Astronavigation is a little program to greatly simplify the task of finding your position at sea with a sextant.
It calculates the coordinates of the Sun and of Aries, from which the coordinates of the 57 navigational stars are also calculated.
It can also be used for planets, but you have to input the coordinates for them (on the hour) as found in the printed almanac or in many astronomical programs.
It looks like this:
One good thing about it, it takes less than one second from when you open the program to get this screen. Just keep Enter pressed for about half a second. It will give you the sun's situation at your location and at your computer's local time (provided you've used it at least once and told it your lat/lon and time zone - otherwise it will give you the sun's situation at my location and with my time zone).
If you like to work with a sextant, this little program will let you do it fast and easy.
It won't do much else, but to draw position lines easily, I haven't seen anything like it.
The bad thing about it, it doesn't do the moon (well, I can never get a good sight of the wretched thing anyway) and for the planets (of which you do get good sights) you need an almanac. You also have to update the stars you use every few months or so.
Well, I'll do the rest of the work some day.
But as it is, for sun and stars, it's as easy to use a you can get.
And for planets, if you do have an almanac. it's still very handy.
Ok, it doesn't do the moon, but
Another good thing about it, is it's very good for studying navigational astronomy, as it will give you a quick and easy check of any calculations you're doing.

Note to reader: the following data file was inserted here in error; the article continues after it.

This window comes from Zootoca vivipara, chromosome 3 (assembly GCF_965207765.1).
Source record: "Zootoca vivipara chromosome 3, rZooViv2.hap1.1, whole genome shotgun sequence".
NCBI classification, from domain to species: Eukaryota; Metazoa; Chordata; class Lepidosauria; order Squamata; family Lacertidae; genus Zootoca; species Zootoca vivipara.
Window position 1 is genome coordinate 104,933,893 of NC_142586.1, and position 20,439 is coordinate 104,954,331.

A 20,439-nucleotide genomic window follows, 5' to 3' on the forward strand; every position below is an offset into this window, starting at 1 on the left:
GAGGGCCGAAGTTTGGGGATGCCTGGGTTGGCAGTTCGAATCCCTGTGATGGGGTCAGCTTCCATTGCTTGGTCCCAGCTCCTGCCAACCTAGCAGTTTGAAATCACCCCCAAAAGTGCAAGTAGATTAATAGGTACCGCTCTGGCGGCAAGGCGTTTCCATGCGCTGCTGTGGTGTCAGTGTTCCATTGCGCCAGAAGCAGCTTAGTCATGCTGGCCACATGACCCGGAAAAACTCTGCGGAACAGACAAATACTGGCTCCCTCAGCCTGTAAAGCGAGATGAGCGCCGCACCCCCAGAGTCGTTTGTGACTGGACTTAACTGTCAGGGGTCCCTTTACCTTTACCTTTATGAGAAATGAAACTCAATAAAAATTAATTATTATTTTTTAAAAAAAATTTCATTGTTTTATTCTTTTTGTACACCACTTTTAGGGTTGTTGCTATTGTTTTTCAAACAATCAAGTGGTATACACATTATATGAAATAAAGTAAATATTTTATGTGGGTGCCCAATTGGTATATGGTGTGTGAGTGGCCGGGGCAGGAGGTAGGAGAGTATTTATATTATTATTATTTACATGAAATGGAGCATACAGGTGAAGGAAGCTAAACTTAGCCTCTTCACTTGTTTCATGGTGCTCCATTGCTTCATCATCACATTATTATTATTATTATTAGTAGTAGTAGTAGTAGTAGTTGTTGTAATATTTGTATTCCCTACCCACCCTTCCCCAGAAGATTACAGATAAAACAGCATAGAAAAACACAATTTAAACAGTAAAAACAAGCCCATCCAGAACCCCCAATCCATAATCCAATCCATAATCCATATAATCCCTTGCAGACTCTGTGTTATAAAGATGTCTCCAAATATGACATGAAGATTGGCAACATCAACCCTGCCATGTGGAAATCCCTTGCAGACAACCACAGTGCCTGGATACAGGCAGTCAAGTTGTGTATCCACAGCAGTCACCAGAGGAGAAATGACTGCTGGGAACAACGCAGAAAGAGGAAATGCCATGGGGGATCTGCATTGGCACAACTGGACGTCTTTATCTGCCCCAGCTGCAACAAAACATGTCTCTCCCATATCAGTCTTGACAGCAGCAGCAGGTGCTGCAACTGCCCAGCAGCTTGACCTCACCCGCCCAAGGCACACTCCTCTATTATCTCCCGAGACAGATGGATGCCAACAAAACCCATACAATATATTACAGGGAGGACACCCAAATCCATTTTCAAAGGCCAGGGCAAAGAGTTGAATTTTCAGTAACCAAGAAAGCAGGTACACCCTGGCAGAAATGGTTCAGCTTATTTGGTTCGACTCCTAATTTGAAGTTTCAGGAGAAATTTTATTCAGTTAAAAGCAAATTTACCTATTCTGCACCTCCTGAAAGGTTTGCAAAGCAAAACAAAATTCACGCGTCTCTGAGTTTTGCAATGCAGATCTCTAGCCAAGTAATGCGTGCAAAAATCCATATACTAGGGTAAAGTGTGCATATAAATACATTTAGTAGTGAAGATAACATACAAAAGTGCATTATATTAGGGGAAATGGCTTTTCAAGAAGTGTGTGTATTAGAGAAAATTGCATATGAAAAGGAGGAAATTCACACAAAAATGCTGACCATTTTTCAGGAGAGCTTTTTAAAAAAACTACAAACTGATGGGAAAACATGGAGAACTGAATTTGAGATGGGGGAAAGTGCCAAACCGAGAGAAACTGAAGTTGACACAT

So if there's an error in your calculations, it's very easy to spot.
For example, if you press "." (dot) for the L.H.A. from your Stars screen,
You get the breakdown of the L.H.A. by its components:
star's coordinates and longitude plus minutes/seconds on the hour:
Add them all up, check the results (and the data) on the screen, you know if you're doing something wrong, and what.
Other goodie: the Twilights screen:
This is the evening twilight on June 22nd, 2008.
All the stars between 5 and 80 degrees over the horizon are listed.
You have lots of nice bright stars, nicely spaced out, at very comfortable altitudes.
Go get them. That's the difficult part.
Once you've got them, you'll see just how easy it will be to work out a position from them.
So then if you want to try it, you can download it here. (70KB including the manual and all)
If you just want to look at the manual, you have it here, in Word format, or here in plain text.
The program is FREE for non-commercial use.
If you are the captain of the QE2 and use it a lot, you're cordially invited to invite me on board for a drink next time you're in port, otherwise I guess it's free for all.
This is written in QuickBasic.
The code is freely available. Just ask for it.
Bear in mind that I am a sailor, not a programmer. So if you find the code "inelegant" (actually itís quite messy) donít blame my programming skills. I havenít got any.
It is quite extensively commented, though, so the relevant parts should be quite easy to follow.
The contact information is in the manual.
My mummy didn't tell me not to write my e-mail address on web pages, no.
I had to learn it myself.